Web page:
This neatly brings me to the thrust of my argument. Let us establish a compulsory register of all immigration consultants in New Zealand and give all of the existing ones six months to register or be struck off as illegal. Amend the legislation governing immigration to require that all registering consultants sit and obtain N.Z.I. approved certificates stating their suitability to operate as a licensed agent in New Zealand. Have them resit the certificate every few years. A database on the Immigration New Zealand website should contain the list of all qualified agents, all agents that have been struck off.

But let me be clear. The Immigration New Zealand agency should have an in house monitoring/compliance/enforcement team that oversees the compliance of agents in the same way that migrant visas are monitored – field staff visit employers with migrant workers to make sure they are legitimate; serve compliance notices when issues are spotted and shut down non-compliant agents. The embassies we maintain in countries overseas will be advised of changes to the law; whether applicants for visas meet the requirements – of good character; no criminal record and so forth.

As for the poor education provided, that is up to the Ministry of Education to sort out non-compliant academies and so forth. Immigration New Zealand can supply them data on who is suspect and who is not, but shutting down a place of learning, unless it is run by people who had no right to be in New Zealand in the first place, should be a Ministry of Education task.

The enforcement needs to be uniform from start to end – if an agent is found to be a fraud, deport them; if a doctor is found to be bogus and not qualified, deport him/her; if the operator of an education academy or other academic institution is not legally supposed to be in New Zealand, deport them.. And tell them that they are not welcome back, with the words “Do Not Return” stamped in a prominent place on their passport.

New Zealand fisheries shame


The tuna that you eat might look good and taste good. But is the story of how it got to your plate nearly as good?

Not likely, as a Stuff investigation (see story of Tunago 61)into employment practices on ships fishing in New Zealand waters has found out. It would appear that even a decade after even more tragic events took place on the high seas off the east coast of the South Island that much is still to be learnt by the companies fishing in New Zealand waters.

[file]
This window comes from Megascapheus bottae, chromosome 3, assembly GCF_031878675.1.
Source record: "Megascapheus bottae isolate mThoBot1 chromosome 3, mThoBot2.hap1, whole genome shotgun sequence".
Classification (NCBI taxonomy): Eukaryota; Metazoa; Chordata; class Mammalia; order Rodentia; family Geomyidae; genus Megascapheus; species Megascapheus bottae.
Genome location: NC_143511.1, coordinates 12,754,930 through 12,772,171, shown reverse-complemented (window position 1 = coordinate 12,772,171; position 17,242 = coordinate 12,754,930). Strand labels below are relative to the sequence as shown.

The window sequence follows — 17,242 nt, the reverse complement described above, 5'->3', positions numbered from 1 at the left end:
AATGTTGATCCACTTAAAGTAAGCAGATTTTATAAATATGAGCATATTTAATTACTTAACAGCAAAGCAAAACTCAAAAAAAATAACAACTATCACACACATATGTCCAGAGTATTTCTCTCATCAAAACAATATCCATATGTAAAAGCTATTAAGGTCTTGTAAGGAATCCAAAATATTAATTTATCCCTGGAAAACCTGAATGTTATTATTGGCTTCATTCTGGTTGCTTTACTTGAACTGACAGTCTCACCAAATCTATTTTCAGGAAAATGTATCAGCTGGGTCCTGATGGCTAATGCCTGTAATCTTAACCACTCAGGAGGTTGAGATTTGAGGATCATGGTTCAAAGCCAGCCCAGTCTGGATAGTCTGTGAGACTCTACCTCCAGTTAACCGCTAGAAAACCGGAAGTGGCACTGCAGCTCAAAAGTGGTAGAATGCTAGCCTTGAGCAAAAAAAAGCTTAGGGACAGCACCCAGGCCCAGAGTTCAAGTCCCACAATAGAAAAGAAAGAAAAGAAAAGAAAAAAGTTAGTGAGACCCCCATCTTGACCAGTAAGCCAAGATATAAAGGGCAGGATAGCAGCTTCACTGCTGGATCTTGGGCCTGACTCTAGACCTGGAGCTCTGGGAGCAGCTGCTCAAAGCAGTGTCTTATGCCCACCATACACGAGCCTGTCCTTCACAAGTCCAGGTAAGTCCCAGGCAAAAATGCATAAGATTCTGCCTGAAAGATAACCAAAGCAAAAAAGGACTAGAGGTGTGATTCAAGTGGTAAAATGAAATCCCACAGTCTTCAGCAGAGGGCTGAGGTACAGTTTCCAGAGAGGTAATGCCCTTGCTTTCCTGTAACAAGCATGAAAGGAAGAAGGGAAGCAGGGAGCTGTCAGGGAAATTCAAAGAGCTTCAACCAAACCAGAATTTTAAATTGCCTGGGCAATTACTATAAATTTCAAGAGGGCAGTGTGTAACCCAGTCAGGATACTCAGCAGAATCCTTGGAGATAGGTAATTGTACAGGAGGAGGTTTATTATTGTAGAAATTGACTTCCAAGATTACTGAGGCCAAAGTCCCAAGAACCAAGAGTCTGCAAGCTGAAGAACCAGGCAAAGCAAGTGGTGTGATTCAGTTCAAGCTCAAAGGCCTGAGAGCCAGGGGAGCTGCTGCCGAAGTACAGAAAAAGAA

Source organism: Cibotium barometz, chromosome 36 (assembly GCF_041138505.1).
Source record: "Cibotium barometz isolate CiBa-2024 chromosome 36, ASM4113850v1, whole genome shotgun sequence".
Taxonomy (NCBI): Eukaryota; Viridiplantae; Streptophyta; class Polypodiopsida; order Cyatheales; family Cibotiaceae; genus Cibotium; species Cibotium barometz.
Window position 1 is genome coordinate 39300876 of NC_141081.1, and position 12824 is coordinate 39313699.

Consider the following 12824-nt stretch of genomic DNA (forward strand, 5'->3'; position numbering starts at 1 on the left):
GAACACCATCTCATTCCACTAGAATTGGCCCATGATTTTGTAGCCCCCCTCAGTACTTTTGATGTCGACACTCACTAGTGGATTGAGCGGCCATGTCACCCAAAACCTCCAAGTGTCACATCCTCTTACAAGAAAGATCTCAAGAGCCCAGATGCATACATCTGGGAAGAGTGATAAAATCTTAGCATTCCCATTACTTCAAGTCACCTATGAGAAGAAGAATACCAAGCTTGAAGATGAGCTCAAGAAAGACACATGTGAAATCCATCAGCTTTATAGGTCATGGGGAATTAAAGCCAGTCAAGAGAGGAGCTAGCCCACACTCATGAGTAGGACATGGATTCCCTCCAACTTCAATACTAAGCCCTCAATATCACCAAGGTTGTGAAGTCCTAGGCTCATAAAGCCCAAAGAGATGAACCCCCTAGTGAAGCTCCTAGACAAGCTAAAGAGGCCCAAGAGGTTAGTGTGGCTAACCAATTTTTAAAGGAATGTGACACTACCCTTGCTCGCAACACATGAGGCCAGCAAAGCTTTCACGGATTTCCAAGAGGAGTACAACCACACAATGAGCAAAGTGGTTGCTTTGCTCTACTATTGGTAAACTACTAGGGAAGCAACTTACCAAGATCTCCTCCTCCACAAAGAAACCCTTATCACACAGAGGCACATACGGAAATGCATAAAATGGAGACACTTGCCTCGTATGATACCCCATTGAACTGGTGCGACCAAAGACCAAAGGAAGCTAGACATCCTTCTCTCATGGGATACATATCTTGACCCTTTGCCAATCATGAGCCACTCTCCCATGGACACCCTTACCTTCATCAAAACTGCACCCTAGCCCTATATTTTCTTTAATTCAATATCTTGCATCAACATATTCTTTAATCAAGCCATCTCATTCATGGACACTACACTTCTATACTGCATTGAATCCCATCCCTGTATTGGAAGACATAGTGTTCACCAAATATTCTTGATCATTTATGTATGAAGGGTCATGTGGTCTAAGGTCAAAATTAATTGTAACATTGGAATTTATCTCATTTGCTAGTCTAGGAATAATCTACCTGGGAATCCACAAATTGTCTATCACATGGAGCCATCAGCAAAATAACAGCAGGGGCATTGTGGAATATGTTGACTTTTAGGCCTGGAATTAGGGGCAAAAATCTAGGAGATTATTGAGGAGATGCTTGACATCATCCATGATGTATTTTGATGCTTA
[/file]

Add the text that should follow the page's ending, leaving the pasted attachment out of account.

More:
In the early part of this decade trawlers operating out of Lyttelton were found to have almost slave like working conditions on board. The range of criminal offences ranged from sexual and physical assault to dishonesty about what was caught and how much, as well as dumping excess and non-compliance with an arrest order that was supposed to have one trawler tied up at port.

The trawlers involved were F.C.V.’s which were operated by Sajo Oyang Corporation from South Korea. They were under the command of Korean officers and often had an Indonesian crew. The captain of Oyang 75 was charged with a range of offences that took place on the ship that was under his command. During the trial period his ship put to sea in breach of the arrest order that was held against it. Fortunately a Royal New Zealand Navy ship was on exercises off the coast, spotted the ship and rearrested it.

Less fortunate was Oyang 70 which sank in stormy weather in the Southern Ocean taking three crew to the bottom with three more found dead in their life-jackets. An inquiry into what happened on Oyang 70 would find appalling work conditions contrary to what the crew who survived had been led to believe they would get.

At the time of the 2013 findings, a Bill of Parliament was before the House of Representatives to consider the necessity of flagging all fishing vessels with the New Zealand flag. Under maritime law, this would have made the crews of these ships immediately answerable to New Zealand authorities. The Bill of Parliament became an Act of Parliament in 2014.

I had hoped that the Foreign Chartered Vessel scandal of slave ships working the high seas off the coast of New Zealand was in a bygone era. However two articles of late have me second guessing myself

And then there is this. An investigation by Stuff into the tragic case of Tunago 61 and the deaths of two Indonesians on Fu Tzu Chiun, a long liner trawler that sailed from Taiwan, set against a grim backdrop of near certain slavery going on ships that have sailed from non-New Zealand ports, but which operate in New Zealand waters.

So, just ask yourself again:

Is that lovely tuna you are tucking into – or any other fish caugh commercially in New Zealand waters – the result of legitimate fishing activities, or the work of modern day slaves?

The case for whistle blower protection legislation